Carl Bialik is absolutely correct about the poor documentation of the drug-counterfeiting problem that he described recently in the Wall Street Journal.
We discovered in our Top Counterfeit Drugs Report that the one statistic commonly used--counterfeits as a percentage of all drug sales--is now more than 10 years old and disavowed by the World Health Organization, the commonly cited source. "There is no way to know if this is a growing problem without two distinct, reliable estimates," he says correctly.
But he's incorrect when he asserts, "There isn't even one, though."
We opted in our report to not use the bandied percentage figure--which will not be stated here to help stop its spread--choosing instead a metric that is reliably tracked (i.e., the number of incidents, with 2,003 last year, as counted by the Pharmaceutical Security Institute). Bialik could have a field day with this stat, which has climbed steadily since PSI began counting with the 196 incidents of 2002.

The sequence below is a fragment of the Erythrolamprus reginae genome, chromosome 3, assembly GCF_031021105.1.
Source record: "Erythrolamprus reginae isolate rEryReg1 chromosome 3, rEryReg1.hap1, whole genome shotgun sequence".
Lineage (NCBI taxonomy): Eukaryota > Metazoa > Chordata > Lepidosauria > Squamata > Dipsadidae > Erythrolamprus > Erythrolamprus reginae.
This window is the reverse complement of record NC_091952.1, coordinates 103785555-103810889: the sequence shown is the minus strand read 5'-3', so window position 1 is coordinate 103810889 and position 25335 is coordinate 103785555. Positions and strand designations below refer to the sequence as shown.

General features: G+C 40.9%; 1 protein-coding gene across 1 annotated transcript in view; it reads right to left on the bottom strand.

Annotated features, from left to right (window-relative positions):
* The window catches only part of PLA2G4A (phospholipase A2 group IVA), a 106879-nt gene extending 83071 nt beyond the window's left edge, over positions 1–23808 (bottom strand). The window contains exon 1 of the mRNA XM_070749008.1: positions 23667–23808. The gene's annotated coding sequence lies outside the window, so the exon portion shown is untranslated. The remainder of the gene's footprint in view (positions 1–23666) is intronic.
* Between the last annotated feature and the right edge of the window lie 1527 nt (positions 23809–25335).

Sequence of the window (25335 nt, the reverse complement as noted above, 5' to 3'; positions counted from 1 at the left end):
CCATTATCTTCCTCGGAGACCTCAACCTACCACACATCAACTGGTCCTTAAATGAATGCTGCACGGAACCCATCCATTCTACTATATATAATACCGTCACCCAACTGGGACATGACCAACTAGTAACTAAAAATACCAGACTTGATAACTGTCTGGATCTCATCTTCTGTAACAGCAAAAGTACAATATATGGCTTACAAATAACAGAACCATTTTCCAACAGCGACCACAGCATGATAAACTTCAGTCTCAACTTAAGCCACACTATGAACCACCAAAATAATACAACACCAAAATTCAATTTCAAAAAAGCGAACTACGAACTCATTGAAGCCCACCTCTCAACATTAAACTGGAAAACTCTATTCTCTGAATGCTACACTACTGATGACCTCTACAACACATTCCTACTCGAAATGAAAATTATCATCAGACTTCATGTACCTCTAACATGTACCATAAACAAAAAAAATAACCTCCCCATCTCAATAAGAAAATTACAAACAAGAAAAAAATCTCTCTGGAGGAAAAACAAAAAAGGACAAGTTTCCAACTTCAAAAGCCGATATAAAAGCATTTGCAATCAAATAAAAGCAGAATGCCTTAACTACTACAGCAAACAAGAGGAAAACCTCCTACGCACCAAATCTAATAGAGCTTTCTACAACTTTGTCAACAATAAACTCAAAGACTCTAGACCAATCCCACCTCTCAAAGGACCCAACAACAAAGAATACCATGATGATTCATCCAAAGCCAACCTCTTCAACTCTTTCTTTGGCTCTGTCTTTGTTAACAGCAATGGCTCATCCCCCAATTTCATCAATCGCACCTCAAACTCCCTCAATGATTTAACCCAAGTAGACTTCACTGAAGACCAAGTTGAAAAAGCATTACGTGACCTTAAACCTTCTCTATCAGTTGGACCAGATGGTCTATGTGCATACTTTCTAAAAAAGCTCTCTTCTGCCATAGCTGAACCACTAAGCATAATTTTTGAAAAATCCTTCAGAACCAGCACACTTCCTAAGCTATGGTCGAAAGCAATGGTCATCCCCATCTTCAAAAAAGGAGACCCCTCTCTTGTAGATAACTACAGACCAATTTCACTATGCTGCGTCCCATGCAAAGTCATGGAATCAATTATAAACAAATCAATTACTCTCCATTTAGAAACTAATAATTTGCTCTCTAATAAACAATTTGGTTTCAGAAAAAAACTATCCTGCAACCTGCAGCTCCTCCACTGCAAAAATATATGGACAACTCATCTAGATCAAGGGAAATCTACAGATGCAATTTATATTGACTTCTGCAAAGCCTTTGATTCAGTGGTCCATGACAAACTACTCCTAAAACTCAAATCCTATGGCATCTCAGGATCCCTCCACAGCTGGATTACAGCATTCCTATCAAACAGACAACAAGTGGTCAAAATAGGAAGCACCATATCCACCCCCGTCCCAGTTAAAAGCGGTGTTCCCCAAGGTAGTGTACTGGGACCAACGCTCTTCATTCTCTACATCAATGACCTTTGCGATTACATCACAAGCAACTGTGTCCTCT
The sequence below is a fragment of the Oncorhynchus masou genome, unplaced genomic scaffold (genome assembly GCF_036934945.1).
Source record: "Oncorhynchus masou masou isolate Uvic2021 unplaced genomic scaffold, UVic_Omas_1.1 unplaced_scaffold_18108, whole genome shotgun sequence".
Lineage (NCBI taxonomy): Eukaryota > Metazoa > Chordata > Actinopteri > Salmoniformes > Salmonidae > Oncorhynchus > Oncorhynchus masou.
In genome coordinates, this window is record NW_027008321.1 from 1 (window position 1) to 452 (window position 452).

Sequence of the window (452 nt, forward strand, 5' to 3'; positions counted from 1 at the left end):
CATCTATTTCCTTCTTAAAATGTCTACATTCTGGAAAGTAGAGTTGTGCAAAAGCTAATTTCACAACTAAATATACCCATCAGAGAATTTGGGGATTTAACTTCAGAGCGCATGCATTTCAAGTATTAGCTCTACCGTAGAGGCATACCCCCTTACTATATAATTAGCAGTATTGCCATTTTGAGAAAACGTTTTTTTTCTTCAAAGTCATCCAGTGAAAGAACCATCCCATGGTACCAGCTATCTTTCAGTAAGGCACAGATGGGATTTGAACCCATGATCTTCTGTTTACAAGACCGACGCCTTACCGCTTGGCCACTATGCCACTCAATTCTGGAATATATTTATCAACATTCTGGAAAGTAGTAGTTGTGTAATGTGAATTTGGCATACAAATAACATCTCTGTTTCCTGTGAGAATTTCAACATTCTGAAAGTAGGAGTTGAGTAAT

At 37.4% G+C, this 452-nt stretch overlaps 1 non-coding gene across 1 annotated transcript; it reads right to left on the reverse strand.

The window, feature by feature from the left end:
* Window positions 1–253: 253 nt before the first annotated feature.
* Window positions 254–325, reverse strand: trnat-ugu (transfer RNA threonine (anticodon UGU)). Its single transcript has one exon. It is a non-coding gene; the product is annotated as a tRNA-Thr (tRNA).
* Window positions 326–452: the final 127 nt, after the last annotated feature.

If Bialik were tracking these figures--rather than researching the origins of figures that lack not just credibility, but also meaning--his doubts about the magnitude of the counterfeiting problem would be put to rest. He'd know the problem is growing. And he'd realize there's "a huge variation between geographic regions in terms of incidence of counterfeit medicines," as the WHO's International Medical Products Anti-Counterfeiting Taskforce (IMPACT) states.
He then might also become skeptical of Patrick Durisch of the Berne Declaration, a nonprofit advocate for corporate responsibility, whom he quotes in his Journal column: "We are quite skeptical--is it really growing?"